Getting a taxi in a large capital city should be simple. Plenty of them ply the roads, you hail one, get in, state your destination, and when you reach there pay the driver the amount as displayed on the meter. That’s how it should work. Unfortunately, in Manila, it’s another story, and in a city with very limited mass transit options, taxi rides are the easiest form of transport to get from A to B. The taxis and taxi drivers in Manila are registered with the authorities, they should follow the simple rules as stated above, but an awful lot of them do not.
- The first problem is actually hailing one from the roadside or waiting at a taxi rank. Lots of the drivers just pass you by, even though their cab is empty with their available light showing on the roof. Waiting at an official taxi rank doesn’t help things, as many drivers ignore these official queues and prefer to try and find a more lucrative fare from elsewhere (something I could never understand, as here for the driver is a whole load of people willing to pay him!).
- The next problem you’ll encounter is telling the driver where you want to go. Quite often they don’t want to take you there. A lot of them don’t even let you get inside until they agree to the destination – elsewhere in the world you sit in the cab first then tell the driver the destination and they take you there. Who knows the reasons for refusing to go to certain destinations: too far, not far enough, ‘wrong’ side of town?
- Next up: once they agree to take you to your destination, will they agree to use the meter? They are bound by law to do so, but sadly, once again, many don’t follow the rules. A lot will just say, “400. OK?”, whereas a local, or frequent visitor, will know if the meter was used it would cost around 150 peso. A lot say they want more because of ‘heavy traffic’ – I’ve been visiting Manila since 2010 and there’s always heavy traffic! Be insistent: ask them to use the meter or you’ll get out. Sometimes this is enough to persuade them to use the meter, other times not. If by this point you’ve been waiting for over 30 minutes, until a taxi actually stopped and agreed to take you where you want to go, you might feel like giving in and just agree to their inflated rate. And thus, the driver’s scam is fruitful!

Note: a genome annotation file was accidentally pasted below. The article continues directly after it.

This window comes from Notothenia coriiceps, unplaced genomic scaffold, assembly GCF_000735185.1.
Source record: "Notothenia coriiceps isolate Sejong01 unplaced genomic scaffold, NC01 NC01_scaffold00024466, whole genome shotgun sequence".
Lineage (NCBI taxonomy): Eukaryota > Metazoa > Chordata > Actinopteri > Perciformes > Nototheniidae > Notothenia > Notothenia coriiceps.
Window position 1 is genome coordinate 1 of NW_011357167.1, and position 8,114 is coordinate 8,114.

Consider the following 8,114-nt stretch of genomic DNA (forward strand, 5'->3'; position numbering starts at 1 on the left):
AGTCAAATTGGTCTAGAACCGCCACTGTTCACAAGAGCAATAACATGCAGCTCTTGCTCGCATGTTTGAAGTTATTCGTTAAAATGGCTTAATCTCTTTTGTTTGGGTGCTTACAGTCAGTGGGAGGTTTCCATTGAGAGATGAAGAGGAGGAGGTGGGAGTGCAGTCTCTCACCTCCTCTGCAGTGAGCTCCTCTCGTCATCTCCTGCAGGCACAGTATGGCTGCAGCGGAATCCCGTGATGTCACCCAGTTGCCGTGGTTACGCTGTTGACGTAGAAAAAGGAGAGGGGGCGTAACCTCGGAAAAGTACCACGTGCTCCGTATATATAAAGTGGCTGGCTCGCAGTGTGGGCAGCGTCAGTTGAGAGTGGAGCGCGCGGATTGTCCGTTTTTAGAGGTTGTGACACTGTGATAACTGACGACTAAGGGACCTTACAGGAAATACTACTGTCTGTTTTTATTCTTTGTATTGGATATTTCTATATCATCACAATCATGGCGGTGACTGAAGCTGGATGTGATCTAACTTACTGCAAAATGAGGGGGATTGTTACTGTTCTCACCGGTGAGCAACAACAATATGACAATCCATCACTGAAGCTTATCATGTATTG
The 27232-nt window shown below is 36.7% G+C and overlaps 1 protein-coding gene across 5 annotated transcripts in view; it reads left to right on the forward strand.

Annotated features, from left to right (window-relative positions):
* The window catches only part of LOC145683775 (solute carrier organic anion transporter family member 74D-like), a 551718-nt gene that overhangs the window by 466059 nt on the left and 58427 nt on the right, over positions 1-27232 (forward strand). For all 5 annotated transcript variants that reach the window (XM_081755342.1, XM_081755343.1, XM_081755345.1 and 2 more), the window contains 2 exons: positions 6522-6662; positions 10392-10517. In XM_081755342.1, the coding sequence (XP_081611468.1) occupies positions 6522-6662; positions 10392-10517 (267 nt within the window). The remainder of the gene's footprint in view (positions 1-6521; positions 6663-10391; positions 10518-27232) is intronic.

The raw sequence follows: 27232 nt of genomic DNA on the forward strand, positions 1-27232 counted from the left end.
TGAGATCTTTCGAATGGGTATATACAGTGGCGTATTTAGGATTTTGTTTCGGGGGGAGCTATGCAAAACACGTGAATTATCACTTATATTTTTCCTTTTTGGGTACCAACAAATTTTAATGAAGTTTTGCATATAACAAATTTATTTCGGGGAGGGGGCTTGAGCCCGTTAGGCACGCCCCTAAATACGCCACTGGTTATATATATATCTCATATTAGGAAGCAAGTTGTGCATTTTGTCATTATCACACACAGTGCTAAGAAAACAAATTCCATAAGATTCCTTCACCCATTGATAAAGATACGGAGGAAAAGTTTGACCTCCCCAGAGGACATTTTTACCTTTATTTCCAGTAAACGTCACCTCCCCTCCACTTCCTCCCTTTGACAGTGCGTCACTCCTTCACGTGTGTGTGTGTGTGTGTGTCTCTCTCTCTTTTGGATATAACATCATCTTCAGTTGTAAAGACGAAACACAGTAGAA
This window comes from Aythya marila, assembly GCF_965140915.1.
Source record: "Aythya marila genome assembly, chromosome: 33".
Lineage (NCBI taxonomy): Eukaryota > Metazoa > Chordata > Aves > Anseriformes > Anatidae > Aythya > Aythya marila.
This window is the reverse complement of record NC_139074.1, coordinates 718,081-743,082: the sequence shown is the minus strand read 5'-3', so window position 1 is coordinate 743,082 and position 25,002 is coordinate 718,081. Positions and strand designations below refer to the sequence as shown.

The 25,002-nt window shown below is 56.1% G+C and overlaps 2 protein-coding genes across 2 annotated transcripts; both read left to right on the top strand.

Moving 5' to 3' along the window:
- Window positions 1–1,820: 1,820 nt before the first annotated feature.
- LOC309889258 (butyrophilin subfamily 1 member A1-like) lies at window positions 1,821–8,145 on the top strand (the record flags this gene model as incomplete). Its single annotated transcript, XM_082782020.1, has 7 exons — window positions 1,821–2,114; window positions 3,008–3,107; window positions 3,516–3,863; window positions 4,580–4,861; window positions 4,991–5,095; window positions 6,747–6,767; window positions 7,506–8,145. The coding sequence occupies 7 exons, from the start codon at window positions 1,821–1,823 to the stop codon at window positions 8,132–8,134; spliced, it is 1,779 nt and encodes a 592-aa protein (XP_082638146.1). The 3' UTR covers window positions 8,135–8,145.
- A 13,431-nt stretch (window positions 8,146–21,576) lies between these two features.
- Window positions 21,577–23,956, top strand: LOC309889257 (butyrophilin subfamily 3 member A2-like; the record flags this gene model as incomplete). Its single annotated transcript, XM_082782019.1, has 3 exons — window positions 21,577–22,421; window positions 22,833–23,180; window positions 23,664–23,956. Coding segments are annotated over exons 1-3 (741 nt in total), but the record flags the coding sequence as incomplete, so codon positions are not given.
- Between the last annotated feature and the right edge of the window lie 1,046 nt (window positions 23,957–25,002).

- OK, so you’re in, the driver’s agreed to take you to your destination, the meter’s on. Everything’s fine, right? Hopefully, yes! But still beware. The meter can actually be altered to display the number of meters travelled, rather than the fare, so when you arrive it’s much more than you should be paying when you look at the meter. Also, I had one occasion where the taxi driver stopped for fuel along the way (not bad in itself, just slightly annoying if you’re in a rush), but after he had paid for the fuel he told me had no more change to give me when I pay. Luckily, I had the correct amount, although that could have potentially been an expensive ride!
A lot of these taxi scams will be limited to non-Filipinos, but I do know even locals have a lot of trouble, especially flagging them down and seeing if the driver will agree to drive to your destination – a lot of drivers just don’t want to know. Inside the cabs are official telephone numbers and taxi registration details – taking note of these and threatening to complain to the authorities often makes the driver change his tune. I’ve caught taxis in other Filipino cities and not had problems and apps such as GrabTaxi make the situation in Manila a little easier. However, Manila taxi drivers need to clean up their act. Their behaviour gives a bad impression of the city – for many visitors, taxi drivers will be some of the only locals they exchange words with: they represent the Philippines and Filipinos! Of course, there are plenty of honest drivers out there, and finding one in Manila where everything goes to plan is a great feeling. If only all the city’s taxi drivers could follow this example!